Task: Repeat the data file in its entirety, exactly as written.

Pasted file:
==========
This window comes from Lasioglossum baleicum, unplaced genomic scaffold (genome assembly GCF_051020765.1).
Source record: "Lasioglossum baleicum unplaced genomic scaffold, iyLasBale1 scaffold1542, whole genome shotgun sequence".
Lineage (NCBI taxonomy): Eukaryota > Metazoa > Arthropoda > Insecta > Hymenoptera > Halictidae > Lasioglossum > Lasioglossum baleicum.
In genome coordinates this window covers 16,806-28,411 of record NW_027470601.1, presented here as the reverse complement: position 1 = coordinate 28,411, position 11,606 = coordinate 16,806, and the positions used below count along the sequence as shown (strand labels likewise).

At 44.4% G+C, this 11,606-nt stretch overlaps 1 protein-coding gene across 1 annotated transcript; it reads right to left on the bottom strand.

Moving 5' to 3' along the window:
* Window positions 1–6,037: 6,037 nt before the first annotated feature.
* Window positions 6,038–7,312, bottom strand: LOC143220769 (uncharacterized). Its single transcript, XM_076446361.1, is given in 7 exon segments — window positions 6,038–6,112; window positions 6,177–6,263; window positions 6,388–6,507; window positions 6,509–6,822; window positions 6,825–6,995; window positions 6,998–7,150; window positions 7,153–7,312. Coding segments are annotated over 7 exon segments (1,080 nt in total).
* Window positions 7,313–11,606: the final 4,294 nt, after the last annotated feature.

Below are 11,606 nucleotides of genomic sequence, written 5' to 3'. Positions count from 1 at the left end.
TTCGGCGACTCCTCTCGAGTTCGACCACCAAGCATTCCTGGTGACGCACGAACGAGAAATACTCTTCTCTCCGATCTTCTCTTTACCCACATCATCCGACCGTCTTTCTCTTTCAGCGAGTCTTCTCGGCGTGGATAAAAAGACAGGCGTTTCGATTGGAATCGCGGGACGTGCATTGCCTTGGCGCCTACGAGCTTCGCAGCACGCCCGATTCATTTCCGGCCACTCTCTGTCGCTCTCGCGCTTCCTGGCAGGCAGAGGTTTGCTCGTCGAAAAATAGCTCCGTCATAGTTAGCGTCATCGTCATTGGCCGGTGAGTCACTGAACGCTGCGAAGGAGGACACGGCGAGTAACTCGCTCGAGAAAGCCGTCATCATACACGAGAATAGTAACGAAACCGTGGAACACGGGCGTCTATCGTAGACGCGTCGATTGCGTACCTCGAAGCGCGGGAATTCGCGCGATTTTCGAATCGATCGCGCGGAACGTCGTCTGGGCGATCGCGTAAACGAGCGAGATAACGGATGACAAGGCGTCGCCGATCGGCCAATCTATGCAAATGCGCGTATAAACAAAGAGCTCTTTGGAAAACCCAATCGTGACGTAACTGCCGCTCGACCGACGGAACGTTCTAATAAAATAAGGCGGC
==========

This window comes from Lasioglossum baleicum, unplaced genomic scaffold (genome assembly GCF_051020765.1).
Source record: "Lasioglossum baleicum unplaced genomic scaffold, iyLasBale1 scaffold1542, whole genome shotgun sequence".
Lineage (NCBI taxonomy): Eukaryota > Metazoa > Arthropoda > Insecta > Hymenoptera > Halictidae > Lasioglossum > Lasioglossum baleicum.
In genome coordinates this window covers 16,806-28,411 of record NW_027470601.1, presented here as the reverse complement: position 1 = coordinate 28,411, position 11,606 = coordinate 16,806, and the positions used below count along the sequence as shown (strand labels likewise).

At 44.4% G+C, this 11,606-nt stretch overlaps 1 protein-coding gene across 1 annotated transcript; it reads right to left on the bottom strand.

Moving 5' to 3' along the window:
* Window positions 1–6,037: 6,037 nt before the first annotated feature.
* Window positions 6,038–7,312, bottom strand: LOC143220769 (uncharacterized). Its single transcript, XM_076446361.1, is given in 7 exon segments — window positions 6,038–6,112; window positions 6,177–6,263; window positions 6,388–6,507; window positions 6,509–6,822; window positions 6,825–6,995; window positions 6,998–7,150; window positions 7,153–7,312. Coding segments are annotated over 7 exon segments (1,080 nt in total).
* Window positions 7,313–11,606: the final 4,294 nt, after the last annotated feature.

Below are 11,606 nucleotides of genomic sequence, written 5' to 3'. Positions count from 1 at the left end.
TTCGGCGACTCCTCTCGAGTTCGACCACCAAGCATTCCTGGTGACGCACGAACGAGAAATACTCTTCTCTCCGATCTTCTCTTTACCCACATCATCCGACCGTCTTTCTCTTTCAGCGAGTCTTCTCGGCGTGGATAAAAAGACAGGCGTTTCGATTGGAATCGCGGGACGTGCATTGCCTTGGCGCCTACGAGCTTCGCAGCACGCCCGATTCATTTCCGGCCACTCTCTGTCGCTCTCGCGCTTCCTGGCAGGCAGAGGTTTGCTCGTCGAAAAATAGCTCCGTCATAGTTAGCGTCATCGTCATTGGCCGGTGAGTCACTGAACGCTGCGAAGGAGGACACGGCGAGTAACTCGCTCGAGAAAGCCGTCATCATACACGAGAATAGTAACGAAACCGTGGAACACGGGCGTCTATCGTAGACGCGTCGATTGCGTACCTCGAAGCGCGGGAATTCGCGCGATTTTCGAATCGATCGCGCGGAACGTCGTCTGGGCGATCGCGTAAACGAGCGAGATAACGGATGACAAGGCGTCGCCGATCGGCCAATCTATGCAAATGCGCGTATAAACAAAGAGCTCTTTGGAAAACCCAATCGTGACGTAACTGCCGCTCGACCGACGGAACGTTCTAATAAAATAAGGCGGC